Primary Season Deserves a Good Swalwelling
As a Coloradan who dropped his Republican affiliation back in 2016, I'm going to be faced with some new and intriguing voting options next year, specifically in regard to the presidential primary.
You see, the election rules in my state have recently changed. After years of employing a complicated caucus and delegation system that was traditionally held pretty late in the national process, Colorado has moved to a Super Tuesday primary. And now, as an unaffiliated voter, I can not only still participate in the primary, but also choose which party's primary I'm going to vote in.
I find this premise oddly fascinating because I had never before envisioned myself voting in a Democratic primary (or even thinking about it). After all, the party has been far-left crazy (and getting far-left crazier) for some time. Almost nothing from today's Democratic platform appeals to me, nor do the proposals of anyone currently running for the Democratic nomination.
I do find a couple of the candidates appealing on a personal level. Mayor Pete Buttigieg, for example, strikes me as a good, smart, authentic guy who — unlike many in his party — understands why a lot of Americans unexpectedly chose Trump over Hillary back in 2016. He also recognizes why Trump is so unpopular despite a booming economy, and the mayor has smartly presented himself as a leader with character.
But when it comes down to it, Buttigieg's policy ideas for the country aren't any better, saner, or more financially feasible than what the rest of his party is peddling. So it's going to take more than just being a "good guy" to win over disaffected conservatives like me.
So why would I possibly consider voting in the Democratic primary? The short answer is, Why not?
Believe me, I'd prefer to vote in a Republican primary (and still might) to support a serious challenger to President Trump — someone who's not hell-bent on outspending Obama, waging a ridiculous trade war, and constantly fueling the news cycle with careless, dishonest, and needlessly offensive rhetoric. But while Bill Weld has already tossed his hat in the ring, and Larry Hogan might do the same, I can't imagine that either will gain any kind of traction at all against someone who's as popular with Republican voters as our president is.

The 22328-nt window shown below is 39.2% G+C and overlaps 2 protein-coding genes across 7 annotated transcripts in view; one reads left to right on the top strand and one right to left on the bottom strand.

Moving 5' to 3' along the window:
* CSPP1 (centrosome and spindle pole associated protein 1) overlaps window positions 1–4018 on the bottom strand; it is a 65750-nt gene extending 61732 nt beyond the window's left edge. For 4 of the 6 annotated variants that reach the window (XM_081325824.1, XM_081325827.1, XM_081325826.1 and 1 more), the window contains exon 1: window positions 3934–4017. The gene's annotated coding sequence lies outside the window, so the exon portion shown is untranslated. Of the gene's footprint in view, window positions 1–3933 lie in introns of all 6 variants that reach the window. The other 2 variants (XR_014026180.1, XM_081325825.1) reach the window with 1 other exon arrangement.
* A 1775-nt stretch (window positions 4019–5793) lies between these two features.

So if I see no upside or consequence on that front, by the time the primary rolls around, maybe I'll wade on over to the opposition party's waters... just for the day. And with all of their candidates advocating for the same bad policies (albeit with different levels of nuance), I might just have to base my vote entirely on what a lot of voters already seem to: entertainment value.
Based on the entertainment factor alone, the choice for me is crystal clear: Eric Swalwell. No, it's not just because I like saying the congressman's name, which I do (it reminds me of "Sally Sitwell" from Arrested Development and "Felicity Shagwell" from Austin Powers). It's because I find him — specifically the way he conducts himself as a politician — to be genuinely hilarious.